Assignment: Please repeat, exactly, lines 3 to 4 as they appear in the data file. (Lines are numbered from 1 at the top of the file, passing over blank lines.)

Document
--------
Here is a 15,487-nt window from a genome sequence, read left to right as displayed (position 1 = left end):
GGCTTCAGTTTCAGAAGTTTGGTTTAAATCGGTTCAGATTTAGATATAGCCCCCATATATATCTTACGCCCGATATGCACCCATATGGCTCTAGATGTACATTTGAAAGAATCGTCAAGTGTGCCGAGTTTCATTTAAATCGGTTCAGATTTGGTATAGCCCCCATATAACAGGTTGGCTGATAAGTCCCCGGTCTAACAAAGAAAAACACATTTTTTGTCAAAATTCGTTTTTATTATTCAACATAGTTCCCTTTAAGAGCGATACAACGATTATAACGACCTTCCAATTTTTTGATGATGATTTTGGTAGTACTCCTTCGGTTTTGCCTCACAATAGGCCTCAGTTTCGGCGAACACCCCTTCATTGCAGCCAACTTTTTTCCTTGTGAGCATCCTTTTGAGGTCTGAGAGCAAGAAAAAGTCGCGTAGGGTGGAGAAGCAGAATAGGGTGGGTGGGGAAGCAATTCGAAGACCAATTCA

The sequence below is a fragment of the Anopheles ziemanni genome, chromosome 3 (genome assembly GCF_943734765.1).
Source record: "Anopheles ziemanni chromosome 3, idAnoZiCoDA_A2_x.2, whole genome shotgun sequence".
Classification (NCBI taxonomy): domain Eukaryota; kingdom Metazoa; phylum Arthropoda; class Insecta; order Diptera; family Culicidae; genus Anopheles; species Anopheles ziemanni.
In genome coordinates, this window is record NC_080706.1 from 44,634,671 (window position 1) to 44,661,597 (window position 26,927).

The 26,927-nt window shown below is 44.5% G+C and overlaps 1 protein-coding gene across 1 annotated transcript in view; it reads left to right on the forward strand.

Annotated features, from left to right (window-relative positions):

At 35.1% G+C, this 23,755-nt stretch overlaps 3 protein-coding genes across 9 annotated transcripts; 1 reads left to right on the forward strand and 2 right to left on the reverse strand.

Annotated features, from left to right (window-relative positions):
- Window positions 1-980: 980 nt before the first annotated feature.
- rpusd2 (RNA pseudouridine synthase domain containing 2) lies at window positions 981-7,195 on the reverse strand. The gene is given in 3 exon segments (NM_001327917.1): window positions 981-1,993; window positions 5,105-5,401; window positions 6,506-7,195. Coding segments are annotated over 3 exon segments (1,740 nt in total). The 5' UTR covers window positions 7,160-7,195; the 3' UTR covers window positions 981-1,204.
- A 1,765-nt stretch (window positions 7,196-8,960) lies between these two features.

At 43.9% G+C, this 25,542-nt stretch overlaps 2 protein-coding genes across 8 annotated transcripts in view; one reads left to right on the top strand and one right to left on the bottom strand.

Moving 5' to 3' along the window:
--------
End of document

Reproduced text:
The sequence below is a fragment of the Anopheles ziemanni genome, chromosome 3 (genome assembly GCF_943734765.1).
Source record: "Anopheles ziemanni chromosome 3, idAnoZiCoDA_A2_x.2, whole genome shotgun sequence".